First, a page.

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ok, let me start with an example.This is my base class in another assembly

namespace BL
{
    public class BasicClass
    {
        protected internal void func()
        {
            //Code Logic
        }
    }
}

Now this is my derived class in another assembly

namespace DL
{
    public class DerivedClass:BasicClass
    {
        private void hello()
        {
            func();
        }
    }
}

I'm able to call the func() from base class , hence it shows that the protected access modifier property but what about the internal access modifier property.Should it be allowed to access func() inside another assembly since its declared internal.If so then why call it protected internal and not simple protected

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1  
possible duplicate stackoverflow.com/questions/585859/… –  Șhȇkhaṝ Mar 14 '13 at 13:33

4 Answers 4

up vote 1 down vote accepted

You might want to give this a read.

The protected internal accessibility level means protected OR internal, not protected AND internal. In other words, a protected internal member can be accessed from any class in the same assembly, including derived classes. To limit accessibility to only derived classes in the same assembly, declare the class itself internal, and declare its members as protected.

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then what is the use of some thing like protected internal when the "internal" in protected internal has no significance at all –  iJay Mar 14 '13 at 13:28
    
None, as far as I understand. –  Ruirize Mar 14 '13 at 13:41
    
@iBlue - if this helped you, please mark it as accepted. –  Ruirize Mar 27 '13 at 13:13

Internal means that the member of the class is available for all classes in the same assembly, but not available to any class outside the assembly. Protected internal means the ,member is accessible to any class in the same assembly and any subclass in any other assembly.

MSDN topic on access modifiers for reference:

protected internal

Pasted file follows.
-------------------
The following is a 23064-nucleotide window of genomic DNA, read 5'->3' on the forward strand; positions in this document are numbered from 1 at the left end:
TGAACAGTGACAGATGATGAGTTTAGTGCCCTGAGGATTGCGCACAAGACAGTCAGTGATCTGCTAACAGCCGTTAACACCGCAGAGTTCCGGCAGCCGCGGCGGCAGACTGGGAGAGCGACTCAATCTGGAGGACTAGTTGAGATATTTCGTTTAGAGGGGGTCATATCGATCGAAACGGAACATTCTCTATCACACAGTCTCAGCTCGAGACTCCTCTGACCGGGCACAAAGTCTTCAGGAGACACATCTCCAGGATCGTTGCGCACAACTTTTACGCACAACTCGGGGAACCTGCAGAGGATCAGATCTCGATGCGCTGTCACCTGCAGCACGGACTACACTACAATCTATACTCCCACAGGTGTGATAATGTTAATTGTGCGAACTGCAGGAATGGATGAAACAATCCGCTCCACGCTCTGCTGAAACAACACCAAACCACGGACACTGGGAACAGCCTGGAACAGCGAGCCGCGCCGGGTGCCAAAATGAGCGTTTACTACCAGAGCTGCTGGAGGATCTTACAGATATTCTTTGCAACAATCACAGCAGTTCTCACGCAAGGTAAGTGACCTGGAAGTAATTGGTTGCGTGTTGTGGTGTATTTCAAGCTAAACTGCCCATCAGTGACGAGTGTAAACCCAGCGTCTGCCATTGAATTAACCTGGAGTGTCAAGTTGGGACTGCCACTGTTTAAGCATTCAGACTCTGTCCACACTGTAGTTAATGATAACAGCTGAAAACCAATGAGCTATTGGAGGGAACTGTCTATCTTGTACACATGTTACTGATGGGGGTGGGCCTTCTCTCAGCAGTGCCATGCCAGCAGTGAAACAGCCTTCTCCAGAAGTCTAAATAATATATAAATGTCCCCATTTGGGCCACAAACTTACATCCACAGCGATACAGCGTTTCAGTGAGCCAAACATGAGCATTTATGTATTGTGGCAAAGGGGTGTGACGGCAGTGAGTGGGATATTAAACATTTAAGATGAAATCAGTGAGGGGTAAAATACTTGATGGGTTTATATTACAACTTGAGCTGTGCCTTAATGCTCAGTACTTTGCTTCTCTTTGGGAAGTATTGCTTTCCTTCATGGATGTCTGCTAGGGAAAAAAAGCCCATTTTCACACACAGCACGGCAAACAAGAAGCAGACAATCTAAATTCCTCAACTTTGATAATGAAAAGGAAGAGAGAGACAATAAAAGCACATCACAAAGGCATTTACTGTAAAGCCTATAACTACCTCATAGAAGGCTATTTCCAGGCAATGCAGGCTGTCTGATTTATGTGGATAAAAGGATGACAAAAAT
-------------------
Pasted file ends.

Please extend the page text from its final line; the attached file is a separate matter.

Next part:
The type or member can be accessed by any code in the assembly in which it is declared, or from within a derived class in another assembly. Access from another assembly must take place within a class declaration that derives from the class in which the protected internal element is declared, and it must take place through an instance of the derived class type.

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then what is the use of some thing like protected internal when the "internal" in protected internal has no significance at all –  iJay Mar 14 '13 at 13:28
1  
@iBlue, read carefully, it is significant. internal is not accessible from outside the assembly at all. protected internal accessible from outside the assembly to classes derived from the class where protected internal was declared. Of course, if your class is not public - there are no use of protected internal. –  J0HN Mar 14 '13 at 13:38

From MSDN (click for more information):

protected:

The type or member can only be accessed by code in the same class or struct, or in a derived class.

internal:

The type or member can be accessed by any code in the same assembly, but not from another assembly.

protected internal:

The type or member can be accessed by any code in the same assembly, or by any derived class in another assembly.

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"What is the use of some thing like protected internal when the "internal" in protected internal has no significance at all":

In Assembly BL, Class X you can use new BasicClass().func() directly, because you have the "internal" flag set. If this flag was not set, class X would need to derive from BasicClass in order to access func().

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